Being a parent comes with plenty of worry and concern from the moment you leave the hospital. You wonder if your child is eating enough, sleeping enough and a variety of other questions that can’t always be answered quickly. One of those questions could potentially include “Does my child have a mental, emotional or behavioral disorder?”.

It can often be difficult to distinguish between common typical behaviors and atypical behaviors that could potentially warrant follow up by a medical professional. However, taking note of these behaviors and taking action could potentially increase your child’s quality of life.

Birth to 1 year:

Crying is typical of any child. Babies cry when they’re hungry, tired, frustrated, bored and many other reasons. However, if your child cries excessively after their needs have been met, it may be a sign that follow-up is needed. Of course both of your sleep schedules will be off a little bit for the first few months at home as you adjust to new life and your baby adjusts to being outside of the womb. But excessive periods of not sleeping regularly is considered an atypical behavior. Other behaviors of concern include little to no eye movement or no ability to hold focus on your face or a solid object, rigid or tightening muscles for a prolonged period of time and no reactions to smiling or pleasant interactions.

1 to 3 years:

Between the ages of 1 and 3 your child does lots of new things and surpasses many milestones. Walking, running, climbing, toilet training, talking, saying “no” (a lot!), getting into mischief and having tantrums are all staples of the toddler world. But being fearful of exploration, having a lot of anxiety about small tasks, screaming instead of using words and being over reactive and overwhelmed by various stimuli can all be signs of a disorder. Minimal separation anxiety is to be expected when the child is out of the care of parents or loved ones, but severe separation anxiety that cannot be redirected or handled by distraction could also be a cause for concern.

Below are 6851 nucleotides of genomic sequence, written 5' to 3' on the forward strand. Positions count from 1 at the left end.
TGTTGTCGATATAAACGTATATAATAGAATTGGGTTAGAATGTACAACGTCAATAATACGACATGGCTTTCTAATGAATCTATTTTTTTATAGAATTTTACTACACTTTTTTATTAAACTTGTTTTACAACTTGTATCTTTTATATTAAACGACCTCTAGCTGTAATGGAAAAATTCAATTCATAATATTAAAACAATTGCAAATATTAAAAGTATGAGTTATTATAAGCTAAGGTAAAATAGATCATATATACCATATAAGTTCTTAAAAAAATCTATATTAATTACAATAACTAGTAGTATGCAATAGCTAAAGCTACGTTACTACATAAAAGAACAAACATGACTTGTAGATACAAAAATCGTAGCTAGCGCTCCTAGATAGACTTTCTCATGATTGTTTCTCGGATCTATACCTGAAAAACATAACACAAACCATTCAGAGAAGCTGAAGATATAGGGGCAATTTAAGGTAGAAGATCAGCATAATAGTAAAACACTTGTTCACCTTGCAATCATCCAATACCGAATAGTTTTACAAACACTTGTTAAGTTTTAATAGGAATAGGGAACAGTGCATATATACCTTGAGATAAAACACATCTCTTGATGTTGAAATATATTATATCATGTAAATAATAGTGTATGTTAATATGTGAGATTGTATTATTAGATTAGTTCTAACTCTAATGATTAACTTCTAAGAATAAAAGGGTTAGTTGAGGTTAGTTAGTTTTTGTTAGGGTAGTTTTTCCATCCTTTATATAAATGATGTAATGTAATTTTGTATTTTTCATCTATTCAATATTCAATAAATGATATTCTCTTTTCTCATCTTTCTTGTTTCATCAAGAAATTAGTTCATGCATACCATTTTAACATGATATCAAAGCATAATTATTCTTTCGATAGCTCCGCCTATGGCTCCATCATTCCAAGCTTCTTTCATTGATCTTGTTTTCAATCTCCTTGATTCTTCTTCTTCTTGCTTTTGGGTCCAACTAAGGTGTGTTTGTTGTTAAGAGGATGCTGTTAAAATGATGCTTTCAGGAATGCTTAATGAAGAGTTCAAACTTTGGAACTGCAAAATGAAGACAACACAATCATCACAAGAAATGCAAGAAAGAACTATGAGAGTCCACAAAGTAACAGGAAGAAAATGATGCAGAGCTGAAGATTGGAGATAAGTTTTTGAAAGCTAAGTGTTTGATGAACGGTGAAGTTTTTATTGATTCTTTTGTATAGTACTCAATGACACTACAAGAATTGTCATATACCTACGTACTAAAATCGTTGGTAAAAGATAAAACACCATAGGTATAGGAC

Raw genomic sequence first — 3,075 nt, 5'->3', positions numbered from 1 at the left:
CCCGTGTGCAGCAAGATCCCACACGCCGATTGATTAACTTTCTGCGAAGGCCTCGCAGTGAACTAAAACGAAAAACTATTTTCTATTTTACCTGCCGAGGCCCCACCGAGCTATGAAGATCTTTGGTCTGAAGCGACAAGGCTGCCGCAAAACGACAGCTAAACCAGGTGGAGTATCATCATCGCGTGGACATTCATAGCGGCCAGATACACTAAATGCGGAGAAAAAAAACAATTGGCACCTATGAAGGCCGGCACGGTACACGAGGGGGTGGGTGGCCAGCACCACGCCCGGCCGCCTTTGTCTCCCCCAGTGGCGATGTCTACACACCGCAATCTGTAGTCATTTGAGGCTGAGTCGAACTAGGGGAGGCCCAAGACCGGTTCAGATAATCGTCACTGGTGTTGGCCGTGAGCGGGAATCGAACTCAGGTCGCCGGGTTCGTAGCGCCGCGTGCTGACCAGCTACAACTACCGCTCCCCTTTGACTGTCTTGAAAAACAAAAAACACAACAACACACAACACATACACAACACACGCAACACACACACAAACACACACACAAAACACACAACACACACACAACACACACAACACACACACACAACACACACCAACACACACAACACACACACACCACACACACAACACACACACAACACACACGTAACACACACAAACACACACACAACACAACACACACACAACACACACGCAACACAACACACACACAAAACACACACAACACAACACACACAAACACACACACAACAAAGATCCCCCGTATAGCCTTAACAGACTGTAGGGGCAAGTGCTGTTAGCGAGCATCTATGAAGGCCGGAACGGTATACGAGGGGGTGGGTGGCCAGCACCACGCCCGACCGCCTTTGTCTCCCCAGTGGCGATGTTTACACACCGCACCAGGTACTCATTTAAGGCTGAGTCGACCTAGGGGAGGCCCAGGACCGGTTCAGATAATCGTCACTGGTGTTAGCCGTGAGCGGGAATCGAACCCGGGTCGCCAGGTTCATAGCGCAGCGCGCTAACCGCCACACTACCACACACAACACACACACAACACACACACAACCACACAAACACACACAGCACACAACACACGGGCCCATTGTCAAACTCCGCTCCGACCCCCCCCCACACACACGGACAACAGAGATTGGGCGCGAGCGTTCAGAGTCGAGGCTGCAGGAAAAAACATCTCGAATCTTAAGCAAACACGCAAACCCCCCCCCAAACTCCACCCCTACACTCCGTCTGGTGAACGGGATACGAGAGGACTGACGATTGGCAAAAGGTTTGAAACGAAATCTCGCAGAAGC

3 to 5 years:

Dangerous behaviors between 3 and 5 years old can include being cruel to children or animals or harming themselves or others without regret, remorse or understanding of consequences. These behaviors can also include fascination with dangerous things such as fire or dangerous actions such as biting or hitting. But sometimes atypical behaviors that can indicate a disorder aren’t always as obvious. Other actions of concern could include responding negatively to shared attention, belligerent responses to a change in schedule or unfamiliar situation and consistent use of bad language.

A key piece of action in any road to a diagnosis is documentation. Document and describe the behavior of concern. Note things such as reactions, frequency, duration and intensity. Report these things to the proper health care provider. It’s ok to be diligent. If your doctor dismisses your observations, find a new one. Always go with your instinct.

Often times the realization that a child’s behavior requires professional attention can be painful or frightening. Many parents don’t want to medicate their children or subject them to special attention by teachers and other authority figures. But the sooner a diagnosis is made the sooner the road to treatment and better of quality of life can begin.